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"‘Type 3c Diabetes’ May Be More Common Than Type 1" - Andrew Stewart, MD

  • Healio
  • New York, NY
  • (November 07, 2017)

Diabetes most often results from one of two conditions. The most common is type 2 diabetes – formerly “adult onset” diabetes, due to a combination of insulin resistance and pancreatic beta cell failure. This accounts for some 26 million people in the United States. The second most common is type 1 diabetes, which accounts for some 2.5 million people in the United States. “The article makes many important points. First, it reminds patients and physicians that there are still other less common forms of diabetes, that despite their relative rarity, are still encountered because of the marked prevalence of all forms of diabetes, a prevalence that is increasing throughout the world,” said Andrew Stewart, MD, director of the diabetes, obesity, and metabolism institute at the Icahn School of Medicine at Mount Sinai.  “One final take-home message or mislabeling less common diabetes subtypes such as pancreatitis-related diabetes, the two common subtypes of diabetes are often confused as well. It is always interesting, and often helpful to the patient, to take a deeper diagnostic dive.”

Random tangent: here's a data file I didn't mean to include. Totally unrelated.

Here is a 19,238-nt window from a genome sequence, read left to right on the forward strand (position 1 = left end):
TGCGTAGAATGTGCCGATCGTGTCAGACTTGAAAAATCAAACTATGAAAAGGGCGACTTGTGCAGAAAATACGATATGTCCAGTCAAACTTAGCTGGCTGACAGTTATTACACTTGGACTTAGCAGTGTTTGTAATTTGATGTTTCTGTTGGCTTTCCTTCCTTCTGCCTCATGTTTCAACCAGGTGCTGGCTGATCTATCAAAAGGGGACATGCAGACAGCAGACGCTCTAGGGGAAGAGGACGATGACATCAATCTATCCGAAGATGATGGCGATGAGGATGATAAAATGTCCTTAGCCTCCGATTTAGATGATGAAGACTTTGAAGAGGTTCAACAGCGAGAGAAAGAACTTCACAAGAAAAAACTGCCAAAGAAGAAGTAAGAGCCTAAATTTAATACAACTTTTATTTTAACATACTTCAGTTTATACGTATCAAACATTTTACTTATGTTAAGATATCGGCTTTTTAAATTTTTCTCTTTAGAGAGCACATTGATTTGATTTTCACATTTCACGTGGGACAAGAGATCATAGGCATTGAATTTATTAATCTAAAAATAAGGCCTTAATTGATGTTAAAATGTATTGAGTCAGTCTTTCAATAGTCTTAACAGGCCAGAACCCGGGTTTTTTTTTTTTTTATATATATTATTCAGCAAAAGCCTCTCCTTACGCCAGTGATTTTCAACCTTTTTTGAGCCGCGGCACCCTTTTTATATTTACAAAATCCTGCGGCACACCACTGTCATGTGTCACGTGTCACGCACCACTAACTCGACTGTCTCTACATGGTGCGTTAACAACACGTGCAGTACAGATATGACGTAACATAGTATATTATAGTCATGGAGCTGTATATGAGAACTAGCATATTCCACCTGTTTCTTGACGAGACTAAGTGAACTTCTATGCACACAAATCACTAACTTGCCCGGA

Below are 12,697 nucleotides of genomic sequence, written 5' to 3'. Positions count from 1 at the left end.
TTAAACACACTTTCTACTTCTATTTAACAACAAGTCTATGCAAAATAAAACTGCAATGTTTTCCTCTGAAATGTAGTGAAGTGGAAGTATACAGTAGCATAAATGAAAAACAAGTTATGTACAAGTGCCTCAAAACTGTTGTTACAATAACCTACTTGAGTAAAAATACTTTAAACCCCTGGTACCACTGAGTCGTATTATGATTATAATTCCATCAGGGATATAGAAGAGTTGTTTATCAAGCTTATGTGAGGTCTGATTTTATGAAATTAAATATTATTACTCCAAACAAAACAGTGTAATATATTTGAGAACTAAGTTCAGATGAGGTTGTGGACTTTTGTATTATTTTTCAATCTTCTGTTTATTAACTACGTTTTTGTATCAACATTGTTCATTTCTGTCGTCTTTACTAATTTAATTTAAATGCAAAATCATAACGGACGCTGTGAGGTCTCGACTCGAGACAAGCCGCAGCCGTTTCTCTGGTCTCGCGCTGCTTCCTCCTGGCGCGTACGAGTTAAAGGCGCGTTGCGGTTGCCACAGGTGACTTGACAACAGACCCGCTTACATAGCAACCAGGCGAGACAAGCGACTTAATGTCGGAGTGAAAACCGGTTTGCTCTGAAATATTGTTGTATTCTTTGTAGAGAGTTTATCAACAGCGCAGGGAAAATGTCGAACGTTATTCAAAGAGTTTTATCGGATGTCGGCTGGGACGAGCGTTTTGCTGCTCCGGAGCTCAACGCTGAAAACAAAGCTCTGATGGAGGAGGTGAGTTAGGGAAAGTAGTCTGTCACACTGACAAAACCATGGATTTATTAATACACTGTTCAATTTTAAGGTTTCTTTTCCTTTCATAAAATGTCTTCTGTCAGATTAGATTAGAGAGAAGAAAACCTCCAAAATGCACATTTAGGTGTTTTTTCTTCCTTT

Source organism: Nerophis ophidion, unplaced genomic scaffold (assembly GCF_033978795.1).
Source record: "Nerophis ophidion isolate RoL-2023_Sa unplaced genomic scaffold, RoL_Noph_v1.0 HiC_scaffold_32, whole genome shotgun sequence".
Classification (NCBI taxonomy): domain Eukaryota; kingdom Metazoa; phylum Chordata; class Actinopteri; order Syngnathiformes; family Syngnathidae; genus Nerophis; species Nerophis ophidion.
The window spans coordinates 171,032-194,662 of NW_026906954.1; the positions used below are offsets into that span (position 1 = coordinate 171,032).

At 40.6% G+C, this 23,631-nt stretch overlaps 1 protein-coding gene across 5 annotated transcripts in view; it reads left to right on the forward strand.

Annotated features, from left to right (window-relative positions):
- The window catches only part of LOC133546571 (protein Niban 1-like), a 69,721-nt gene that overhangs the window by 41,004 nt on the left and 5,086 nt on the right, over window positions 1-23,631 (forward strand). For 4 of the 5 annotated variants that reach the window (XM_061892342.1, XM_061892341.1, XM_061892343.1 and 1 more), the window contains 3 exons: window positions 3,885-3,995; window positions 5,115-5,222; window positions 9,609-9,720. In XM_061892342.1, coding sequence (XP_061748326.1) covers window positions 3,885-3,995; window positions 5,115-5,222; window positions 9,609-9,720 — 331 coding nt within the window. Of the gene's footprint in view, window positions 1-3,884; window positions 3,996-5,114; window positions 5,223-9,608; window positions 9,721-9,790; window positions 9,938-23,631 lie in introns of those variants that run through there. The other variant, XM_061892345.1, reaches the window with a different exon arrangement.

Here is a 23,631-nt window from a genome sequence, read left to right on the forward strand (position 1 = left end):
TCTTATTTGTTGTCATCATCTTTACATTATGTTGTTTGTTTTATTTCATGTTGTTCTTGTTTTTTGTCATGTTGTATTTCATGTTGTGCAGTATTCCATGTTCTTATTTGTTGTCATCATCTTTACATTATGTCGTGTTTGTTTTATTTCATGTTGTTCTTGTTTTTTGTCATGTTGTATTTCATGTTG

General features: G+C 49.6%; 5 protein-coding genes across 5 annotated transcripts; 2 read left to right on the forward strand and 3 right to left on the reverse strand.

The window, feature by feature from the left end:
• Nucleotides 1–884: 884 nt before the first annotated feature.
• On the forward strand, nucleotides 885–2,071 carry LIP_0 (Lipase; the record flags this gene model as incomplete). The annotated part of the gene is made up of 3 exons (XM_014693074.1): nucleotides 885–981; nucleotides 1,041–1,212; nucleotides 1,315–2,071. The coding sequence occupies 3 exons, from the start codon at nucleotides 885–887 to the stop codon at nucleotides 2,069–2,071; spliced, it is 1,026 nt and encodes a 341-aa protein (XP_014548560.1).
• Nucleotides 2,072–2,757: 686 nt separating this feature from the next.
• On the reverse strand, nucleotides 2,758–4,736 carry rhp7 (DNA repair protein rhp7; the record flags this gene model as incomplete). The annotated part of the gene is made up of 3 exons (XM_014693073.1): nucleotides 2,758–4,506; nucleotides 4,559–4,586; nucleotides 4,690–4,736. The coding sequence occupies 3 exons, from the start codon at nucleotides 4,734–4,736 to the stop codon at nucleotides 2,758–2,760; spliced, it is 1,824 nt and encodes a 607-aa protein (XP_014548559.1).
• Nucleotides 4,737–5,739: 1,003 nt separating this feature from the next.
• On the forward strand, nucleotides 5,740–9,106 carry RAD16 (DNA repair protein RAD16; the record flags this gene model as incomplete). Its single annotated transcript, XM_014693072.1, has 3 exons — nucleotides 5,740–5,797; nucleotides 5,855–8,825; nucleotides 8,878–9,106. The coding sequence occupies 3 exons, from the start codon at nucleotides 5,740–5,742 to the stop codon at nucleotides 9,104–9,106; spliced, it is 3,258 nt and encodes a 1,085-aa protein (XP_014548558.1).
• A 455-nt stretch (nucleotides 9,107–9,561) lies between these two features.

- Andrew Stewart, MD, Director of the Diabetes, Obesity, and Metabolism Institute at the Icahn School of Medicine

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